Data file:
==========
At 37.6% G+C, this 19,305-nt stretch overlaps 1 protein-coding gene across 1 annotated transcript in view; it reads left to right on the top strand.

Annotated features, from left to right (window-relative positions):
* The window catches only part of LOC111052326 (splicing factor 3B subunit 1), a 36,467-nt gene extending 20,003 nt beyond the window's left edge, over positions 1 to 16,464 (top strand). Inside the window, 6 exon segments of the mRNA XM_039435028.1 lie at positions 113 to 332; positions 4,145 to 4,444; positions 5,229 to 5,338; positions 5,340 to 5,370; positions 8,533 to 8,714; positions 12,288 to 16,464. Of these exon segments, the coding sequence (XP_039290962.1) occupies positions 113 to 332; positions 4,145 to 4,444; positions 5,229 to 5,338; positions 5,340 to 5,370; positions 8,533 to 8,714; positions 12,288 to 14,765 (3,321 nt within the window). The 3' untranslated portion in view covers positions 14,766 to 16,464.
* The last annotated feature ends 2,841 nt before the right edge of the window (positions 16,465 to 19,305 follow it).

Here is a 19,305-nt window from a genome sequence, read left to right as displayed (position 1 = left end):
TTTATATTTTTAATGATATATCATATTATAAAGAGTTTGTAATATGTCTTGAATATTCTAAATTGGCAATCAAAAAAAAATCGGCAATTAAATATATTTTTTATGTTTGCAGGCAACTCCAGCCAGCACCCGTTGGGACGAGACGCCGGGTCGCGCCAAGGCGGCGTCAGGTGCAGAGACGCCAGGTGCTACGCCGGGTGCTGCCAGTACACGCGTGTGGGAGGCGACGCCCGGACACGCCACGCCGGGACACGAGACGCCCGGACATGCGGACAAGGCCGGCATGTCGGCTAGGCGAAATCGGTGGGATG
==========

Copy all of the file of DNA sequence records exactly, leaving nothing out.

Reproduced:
At 37.6% G+C, this 19,305-nt stretch overlaps 1 protein-coding gene across 1 annotated transcript in view; it reads left to right on the top strand.

Annotated features, from left to right (window-relative positions):
* The window catches only part of LOC111052326 (splicing factor 3B subunit 1), a 36,467-nt gene extending 20,003 nt beyond the window's left edge, over positions 1 to 16,464 (top strand). Inside the window, 6 exon segments of the mRNA XM_039435028.1 lie at positions 113 to 332; positions 4,145 to 4,444; positions 5,229 to 5,338; positions 5,340 to 5,370; positions 8,533 to 8,714; positions 12,288 to 16,464. Of these exon segments, the coding sequence (XP_039290962.1) occupies positions 113 to 332; positions 4,145 to 4,444; positions 5,229 to 5,338; positions 5,340 to 5,370; positions 8,533 to 8,714; positions 12,288 to 14,765 (3,321 nt within the window). The 3' untranslated portion in view covers positions 14,766 to 16,464.
* The last annotated feature ends 2,841 nt before the right edge of the window (positions 16,465 to 19,305 follow it).

Here is a 19,305-nt window from a genome sequence, read left to right as displayed (position 1 = left end):
TTTATATTTTTAATGATATATCATATTATAAAGAGTTTGTAATATGTCTTGAATATTCTAAATTGGCAATCAAAAAAAAATCGGCAATTAAATATATTTTTTATGTTTGCAGGCAACTCCAGCCAGCACCCGTTGGGACGAGACGCCGGGTCGCGCCAAGGCGGCGTCAGGTGCAGAGACGCCAGGTGCTACGCCGGGTGCTGCCAGTACACGCGTGTGGGAGGCGACGCCCGGACACGCCACGCCGGGACACGAGACGCCCGGACATGCGGACAAGGCCGGCATGTCGGCTAGGCGAAATCGGTGGGATG